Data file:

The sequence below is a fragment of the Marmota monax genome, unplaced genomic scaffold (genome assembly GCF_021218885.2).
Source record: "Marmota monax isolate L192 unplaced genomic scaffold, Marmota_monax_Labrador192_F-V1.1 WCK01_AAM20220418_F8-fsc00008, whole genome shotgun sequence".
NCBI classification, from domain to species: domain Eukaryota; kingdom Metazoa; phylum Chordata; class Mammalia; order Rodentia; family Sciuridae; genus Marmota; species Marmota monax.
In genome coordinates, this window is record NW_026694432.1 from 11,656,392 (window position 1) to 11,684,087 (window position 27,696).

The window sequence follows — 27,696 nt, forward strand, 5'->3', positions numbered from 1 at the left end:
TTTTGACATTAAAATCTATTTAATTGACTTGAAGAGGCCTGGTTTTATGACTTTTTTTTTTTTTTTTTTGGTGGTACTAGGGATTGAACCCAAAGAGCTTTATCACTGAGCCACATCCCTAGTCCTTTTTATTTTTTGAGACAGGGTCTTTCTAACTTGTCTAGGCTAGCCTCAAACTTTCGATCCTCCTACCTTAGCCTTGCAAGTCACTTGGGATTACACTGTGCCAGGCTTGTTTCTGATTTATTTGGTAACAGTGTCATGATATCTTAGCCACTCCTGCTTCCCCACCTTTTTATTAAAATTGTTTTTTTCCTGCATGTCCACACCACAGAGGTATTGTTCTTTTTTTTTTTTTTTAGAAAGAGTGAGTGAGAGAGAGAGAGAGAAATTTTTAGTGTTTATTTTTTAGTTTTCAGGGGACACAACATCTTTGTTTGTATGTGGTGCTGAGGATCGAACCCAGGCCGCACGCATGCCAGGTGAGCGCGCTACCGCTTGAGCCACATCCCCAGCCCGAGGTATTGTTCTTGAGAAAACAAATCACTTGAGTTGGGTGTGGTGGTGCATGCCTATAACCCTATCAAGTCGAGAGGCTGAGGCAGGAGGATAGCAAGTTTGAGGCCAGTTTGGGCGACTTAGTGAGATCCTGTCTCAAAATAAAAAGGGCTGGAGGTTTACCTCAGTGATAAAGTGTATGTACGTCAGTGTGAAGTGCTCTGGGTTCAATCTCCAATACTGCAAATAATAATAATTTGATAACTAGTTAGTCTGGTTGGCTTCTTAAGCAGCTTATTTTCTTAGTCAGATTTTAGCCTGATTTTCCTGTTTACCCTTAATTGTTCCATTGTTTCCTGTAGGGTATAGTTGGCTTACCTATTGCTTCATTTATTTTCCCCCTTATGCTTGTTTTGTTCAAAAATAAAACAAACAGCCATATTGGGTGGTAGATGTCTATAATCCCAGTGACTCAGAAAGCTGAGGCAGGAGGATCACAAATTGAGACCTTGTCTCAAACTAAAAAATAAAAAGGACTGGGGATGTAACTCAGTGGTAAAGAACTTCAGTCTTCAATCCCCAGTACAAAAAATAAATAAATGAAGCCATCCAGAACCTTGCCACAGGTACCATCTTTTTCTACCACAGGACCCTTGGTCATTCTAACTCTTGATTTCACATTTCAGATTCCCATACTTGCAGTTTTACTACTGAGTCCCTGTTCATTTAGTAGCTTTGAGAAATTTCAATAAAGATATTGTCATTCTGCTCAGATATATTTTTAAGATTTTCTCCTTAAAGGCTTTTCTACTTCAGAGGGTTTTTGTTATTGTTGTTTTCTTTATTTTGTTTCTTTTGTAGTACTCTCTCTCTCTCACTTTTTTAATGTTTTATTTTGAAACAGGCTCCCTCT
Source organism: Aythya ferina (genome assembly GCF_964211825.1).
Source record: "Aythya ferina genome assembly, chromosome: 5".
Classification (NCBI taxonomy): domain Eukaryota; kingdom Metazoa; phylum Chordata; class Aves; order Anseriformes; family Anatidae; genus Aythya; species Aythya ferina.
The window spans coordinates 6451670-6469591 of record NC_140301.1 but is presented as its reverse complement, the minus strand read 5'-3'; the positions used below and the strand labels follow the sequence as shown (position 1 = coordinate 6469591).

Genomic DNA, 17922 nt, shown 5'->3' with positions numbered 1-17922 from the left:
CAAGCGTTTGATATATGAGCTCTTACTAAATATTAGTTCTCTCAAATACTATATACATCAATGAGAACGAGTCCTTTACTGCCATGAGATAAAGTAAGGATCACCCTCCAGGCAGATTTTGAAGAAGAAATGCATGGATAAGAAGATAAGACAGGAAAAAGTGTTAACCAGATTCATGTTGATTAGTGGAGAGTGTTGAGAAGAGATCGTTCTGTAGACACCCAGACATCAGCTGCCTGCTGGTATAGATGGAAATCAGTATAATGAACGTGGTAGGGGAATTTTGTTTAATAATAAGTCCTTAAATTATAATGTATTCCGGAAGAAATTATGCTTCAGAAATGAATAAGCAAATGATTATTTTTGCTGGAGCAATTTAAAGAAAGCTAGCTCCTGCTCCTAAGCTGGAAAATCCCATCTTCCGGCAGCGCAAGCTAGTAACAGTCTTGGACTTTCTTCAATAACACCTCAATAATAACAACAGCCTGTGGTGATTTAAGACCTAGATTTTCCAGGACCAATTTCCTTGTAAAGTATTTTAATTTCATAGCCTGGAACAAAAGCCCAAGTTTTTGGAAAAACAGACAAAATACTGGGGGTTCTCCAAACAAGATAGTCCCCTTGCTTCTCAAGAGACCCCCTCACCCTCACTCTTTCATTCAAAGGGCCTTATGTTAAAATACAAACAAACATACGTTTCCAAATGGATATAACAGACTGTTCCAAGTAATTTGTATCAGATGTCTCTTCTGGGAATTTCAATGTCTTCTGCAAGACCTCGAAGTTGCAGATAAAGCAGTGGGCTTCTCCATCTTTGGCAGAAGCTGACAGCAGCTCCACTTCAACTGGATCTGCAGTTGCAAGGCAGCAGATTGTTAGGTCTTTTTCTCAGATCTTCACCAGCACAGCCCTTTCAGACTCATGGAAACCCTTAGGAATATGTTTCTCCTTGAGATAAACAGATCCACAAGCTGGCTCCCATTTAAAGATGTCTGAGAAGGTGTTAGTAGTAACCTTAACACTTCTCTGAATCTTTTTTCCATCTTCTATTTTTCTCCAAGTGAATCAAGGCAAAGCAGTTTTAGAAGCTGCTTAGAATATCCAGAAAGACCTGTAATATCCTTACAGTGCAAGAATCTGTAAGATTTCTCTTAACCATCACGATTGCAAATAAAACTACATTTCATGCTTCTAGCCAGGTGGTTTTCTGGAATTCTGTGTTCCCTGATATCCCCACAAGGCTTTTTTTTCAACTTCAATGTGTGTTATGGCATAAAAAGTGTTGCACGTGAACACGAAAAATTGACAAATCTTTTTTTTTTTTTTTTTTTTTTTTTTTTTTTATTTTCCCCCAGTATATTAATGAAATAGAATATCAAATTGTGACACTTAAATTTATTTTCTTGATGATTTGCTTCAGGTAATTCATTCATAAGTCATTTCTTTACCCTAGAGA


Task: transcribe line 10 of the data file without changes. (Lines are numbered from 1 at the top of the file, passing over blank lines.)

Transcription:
The window spans coordinates 6451670-6469591 of record NC_140301.1 but is presented as its reverse complement, the minus strand read 5'-3'; the positions used below and the strand labels follow the sequence as shown (position 1 = coordinate 6469591).